random-hp-2018-07-08-20-06-10-189-51 50 0.000371 1024 0.726074 0.413220 51 0.472064
random-hp-2018-07-08-20-06-10-189-10 50 0.000663 1024 0.726074 0.266806 10 0.671921
random-hp-2018-07-08-20-06-10-189-79 50 0.000176 1024 0.726074 0.204075 79 0.921536
random-hp-2018-07-08-20-06-10-189-66 50 0.000502 1024 0.724731 0.269668 66 0.951994
random-hp-2018-07-08-20-06-10-189-21 50 0.000166 1024 0.724487 0.262985 21 0.726774
random-hp-2018-07-08-20-06-10-189-75 50 0.000609 1024 0.724243 0.239251 75 0.336703
random-hp-2018-07-08-20-06-10-189-85 50 0.000403 1024 0.723267 0.140760 85 0.790066
random-hp-2018-07-08-20-06-10-189-105 50 0.000472 1024 0.723145 0.276357 105 0.608669
random-hp-2018-07-08-20-06-10-189-65 50 0.000160 1024 0.722900 0.147761 65 0.745701
... ... ... ... ... ... ... ...
random-hp-2018-07-08-20-06-10-189-96 50 0.000215 1024 0.676025 0.142288 96 0.153832
random-hp-2018-07-08-20-06-10-189-0 50 0.000354 1024 0.671997 0.030509 0 0.861382
random-hp-2018-07-08-20-06-10-189-112 50 0.000010 1024 0.671997 0.135736 112 0.232466
random-hp-2018-07-08-20-06-10-189-103 50 0.000895 1024 0.671265 0.094724 103 0.477036
random-hp-2018-07-08-20-06-10-189-27 50 0.000418 1024 0.670898 0.051749 27 0.619780
random-hp-2018-07-08-20-06-10-189-53 50 0.000646 1024 0.667236 0.064741 53 0.519927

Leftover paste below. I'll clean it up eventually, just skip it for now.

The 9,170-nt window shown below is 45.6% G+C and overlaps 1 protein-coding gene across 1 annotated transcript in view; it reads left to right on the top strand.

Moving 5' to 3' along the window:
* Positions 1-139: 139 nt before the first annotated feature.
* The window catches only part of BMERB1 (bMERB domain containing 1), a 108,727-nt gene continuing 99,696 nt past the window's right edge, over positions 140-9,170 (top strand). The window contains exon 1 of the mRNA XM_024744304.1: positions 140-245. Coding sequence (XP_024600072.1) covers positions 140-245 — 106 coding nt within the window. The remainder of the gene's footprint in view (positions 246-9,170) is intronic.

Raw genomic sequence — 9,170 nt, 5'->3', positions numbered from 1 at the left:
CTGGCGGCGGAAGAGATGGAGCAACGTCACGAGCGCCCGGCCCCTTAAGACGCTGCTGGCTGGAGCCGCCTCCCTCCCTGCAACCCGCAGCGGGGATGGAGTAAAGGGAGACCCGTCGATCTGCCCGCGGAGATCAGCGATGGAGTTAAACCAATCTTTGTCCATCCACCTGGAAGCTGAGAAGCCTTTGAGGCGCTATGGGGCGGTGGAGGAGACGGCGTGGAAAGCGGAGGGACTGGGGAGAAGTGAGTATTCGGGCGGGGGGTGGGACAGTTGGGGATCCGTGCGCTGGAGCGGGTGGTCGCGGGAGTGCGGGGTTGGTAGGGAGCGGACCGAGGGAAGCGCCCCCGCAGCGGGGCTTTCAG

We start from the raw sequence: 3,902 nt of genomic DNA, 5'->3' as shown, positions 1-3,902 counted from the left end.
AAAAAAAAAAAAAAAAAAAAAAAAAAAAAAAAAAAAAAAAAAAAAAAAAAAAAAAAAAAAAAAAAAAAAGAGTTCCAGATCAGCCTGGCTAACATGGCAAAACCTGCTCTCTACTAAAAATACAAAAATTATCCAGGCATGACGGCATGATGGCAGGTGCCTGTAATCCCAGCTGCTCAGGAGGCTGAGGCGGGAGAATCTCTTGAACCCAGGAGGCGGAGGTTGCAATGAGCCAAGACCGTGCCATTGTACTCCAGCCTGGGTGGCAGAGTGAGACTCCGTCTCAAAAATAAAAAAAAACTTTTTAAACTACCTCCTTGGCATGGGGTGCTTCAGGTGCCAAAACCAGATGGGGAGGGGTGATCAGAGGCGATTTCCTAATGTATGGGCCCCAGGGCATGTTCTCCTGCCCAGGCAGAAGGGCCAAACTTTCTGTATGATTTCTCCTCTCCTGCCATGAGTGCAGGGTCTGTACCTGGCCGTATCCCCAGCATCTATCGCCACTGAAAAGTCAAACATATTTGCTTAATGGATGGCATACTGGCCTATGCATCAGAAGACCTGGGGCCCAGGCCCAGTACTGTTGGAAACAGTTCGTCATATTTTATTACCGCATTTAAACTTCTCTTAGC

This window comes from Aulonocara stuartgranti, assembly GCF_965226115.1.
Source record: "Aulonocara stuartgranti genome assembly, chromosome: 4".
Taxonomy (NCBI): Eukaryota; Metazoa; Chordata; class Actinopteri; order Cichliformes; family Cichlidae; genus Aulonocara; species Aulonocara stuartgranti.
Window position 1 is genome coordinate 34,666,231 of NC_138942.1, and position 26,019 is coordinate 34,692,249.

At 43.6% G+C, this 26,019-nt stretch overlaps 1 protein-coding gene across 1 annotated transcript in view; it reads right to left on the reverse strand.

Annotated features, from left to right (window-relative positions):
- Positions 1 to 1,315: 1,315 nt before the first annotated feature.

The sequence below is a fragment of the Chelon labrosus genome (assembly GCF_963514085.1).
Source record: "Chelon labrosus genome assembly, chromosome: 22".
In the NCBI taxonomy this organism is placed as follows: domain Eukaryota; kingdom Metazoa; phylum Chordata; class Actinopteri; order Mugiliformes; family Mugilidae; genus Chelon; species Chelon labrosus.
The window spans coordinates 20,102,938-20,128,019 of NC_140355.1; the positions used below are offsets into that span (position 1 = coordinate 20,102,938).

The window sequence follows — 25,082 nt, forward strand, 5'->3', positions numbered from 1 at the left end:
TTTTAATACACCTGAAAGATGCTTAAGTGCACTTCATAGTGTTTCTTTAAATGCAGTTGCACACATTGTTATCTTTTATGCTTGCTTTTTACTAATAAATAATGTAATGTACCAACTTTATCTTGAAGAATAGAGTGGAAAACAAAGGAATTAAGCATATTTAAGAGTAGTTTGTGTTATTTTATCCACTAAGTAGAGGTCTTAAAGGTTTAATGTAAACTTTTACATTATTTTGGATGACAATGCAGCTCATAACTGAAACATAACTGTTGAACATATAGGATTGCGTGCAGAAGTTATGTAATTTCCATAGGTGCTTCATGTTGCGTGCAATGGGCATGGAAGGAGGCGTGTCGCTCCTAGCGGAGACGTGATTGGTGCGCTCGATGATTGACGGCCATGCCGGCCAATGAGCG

random-hp-2018-07-08-20-06-10-189-39 50 0.000864 1024 0.665771 0.147716 39 0.013635
random-hp-2018-07-08-20-06-10-189-8 50 0.000274 1024 0.665649 0.093428 8 0.490986
random-hp-2018-07-08-20-06-10-189-116 50 0.000075 1024 0.660278 0.099005 116 0.364318
random-hp-2018-07-08-20-06-10-189-62 50 0.000040 1024 0.658936 0.114799 62 0.237339
random-hp-2018-07-08-20-06-10-189-54 50 0.000137 1024 0.658569 0.117171 54 0.121602
random-hp-2018-07-08-20-06-10-189-52 50 0.000580 1024 0.658447 0.074876 52 0.431588
random-hp-2018-07-08-20-06-10-189-69 50 0.000094 1024 0.656128 0.122641 69 0.118055
random-hp-2018-07-08-20-06-10-189-59 50 0.000820 1024 0.653442 0.116648 59 0.006298
random-hp-2018-07-08-20-06-10-189-48 50 0.000049 1024 0.652466 0.048692 48 0.516305
random-hp-2018-07-08-20-06-10-189-100 50 0.000995 1024 0.641968 0.473007 100 0.063985
random-hp-2018-07-08-20-06-10-189-64 50 0.000209 1024 0.640137 0.465702 64 0.928012
random-hp-2018-07-08-20-06-10-189-86 50 0.000641 1024 0.638550 0.077085 86 0.130483
random-hp-2018-07-08-20-06-10-189-82 50 0.000761 1024 0.638428 0.073119 82 0.193865
random-hp-2018-07-08-20-06-10-189-9 50 0.000321 1024 0.629272 0.049321 9 0.335158
random-hp-2018-07-08-20-06-10-189-58 50 0.000147 1024 0.617188 0.027019 58 0.584695
random-hp-2018-07-08-20-06-10-189-12 50 0.000417 1024 0.615845 0.045045 12 0.261383
random-hp-2018-07-08-20-06-10-189-7 50 0.000642 1024 0.606812 0.033248 7 0.465235